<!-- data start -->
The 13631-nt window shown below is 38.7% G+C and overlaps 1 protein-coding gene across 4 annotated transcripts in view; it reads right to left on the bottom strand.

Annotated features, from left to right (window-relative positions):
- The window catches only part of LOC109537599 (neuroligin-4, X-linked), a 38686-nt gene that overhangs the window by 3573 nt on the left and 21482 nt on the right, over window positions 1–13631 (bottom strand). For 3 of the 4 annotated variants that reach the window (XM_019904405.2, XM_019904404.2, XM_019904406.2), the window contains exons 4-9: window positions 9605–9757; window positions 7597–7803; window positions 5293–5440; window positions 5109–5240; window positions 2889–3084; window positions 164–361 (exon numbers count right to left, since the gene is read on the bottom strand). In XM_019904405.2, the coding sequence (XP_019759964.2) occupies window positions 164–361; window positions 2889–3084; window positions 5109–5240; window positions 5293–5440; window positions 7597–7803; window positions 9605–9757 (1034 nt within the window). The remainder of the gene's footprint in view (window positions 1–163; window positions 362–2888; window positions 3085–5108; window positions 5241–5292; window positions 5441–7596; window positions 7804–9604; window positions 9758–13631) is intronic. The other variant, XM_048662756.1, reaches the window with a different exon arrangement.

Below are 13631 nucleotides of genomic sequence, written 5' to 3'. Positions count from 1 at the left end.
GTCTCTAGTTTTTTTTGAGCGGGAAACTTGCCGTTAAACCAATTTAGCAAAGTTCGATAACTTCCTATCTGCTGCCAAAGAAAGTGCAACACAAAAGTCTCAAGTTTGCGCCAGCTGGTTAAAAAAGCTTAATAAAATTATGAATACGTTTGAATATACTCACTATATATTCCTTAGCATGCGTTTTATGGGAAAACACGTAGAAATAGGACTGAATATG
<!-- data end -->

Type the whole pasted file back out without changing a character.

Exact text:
The 13631-nt window shown below is 38.7% G+C and overlaps 1 protein-coding gene across 4 annotated transcripts in view; it reads right to left on the bottom strand.

Annotated features, from left to right (window-relative positions):
- The window catches only part of LOC109537599 (neuroligin-4, X-linked), a 38686-nt gene that overhangs the window by 3573 nt on the left and 21482 nt on the right, over window positions 1–13631 (bottom strand). For 3 of the 4 annotated variants that reach the window (XM_019904405.2, XM_019904404.2, XM_019904406.2), the window contains exons 4-9: window positions 9605–9757; window positions 7597–7803; window positions 5293–5440; window positions 5109–5240; window positions 2889–3084; window positions 164–361 (exon numbers count right to left, since the gene is read on the bottom strand). In XM_019904405.2, the coding sequence (XP_019759964.2) occupies window positions 164–361; window positions 2889–3084; window positions 5109–5240; window positions 5293–5440; window positions 7597–7803; window positions 9605–9757 (1034 nt within the window). The remainder of the gene's footprint in view (window positions 1–163; window positions 362–2888; window positions 3085–5108; window positions 5241–5292; window positions 5441–7596; window positions 7804–9604; window positions 9758–13631) is intronic. The other variant, XM_048662756.1, reaches the window with a different exon arrangement.

Below are 13631 nucleotides of genomic sequence, written 5' to 3'. Positions count from 1 at the left end.
GTCTCTAGTTTTTTTTGAGCGGGAAACTTGCCGTTAAACCAATTTAGCAAAGTTCGATAACTTCCTATCTGCTGCCAAAGAAAGTGCAACACAAAAGTCTCAAGTTTGCGCCAGCTGGTTAAAAAAGCTTAATAAAATTATGAATACGTTTGAATATACTCACTATATATTCCTTAGCATGCGTTTTATGGGAAAACACGTAGAAATAGGACTGAATATG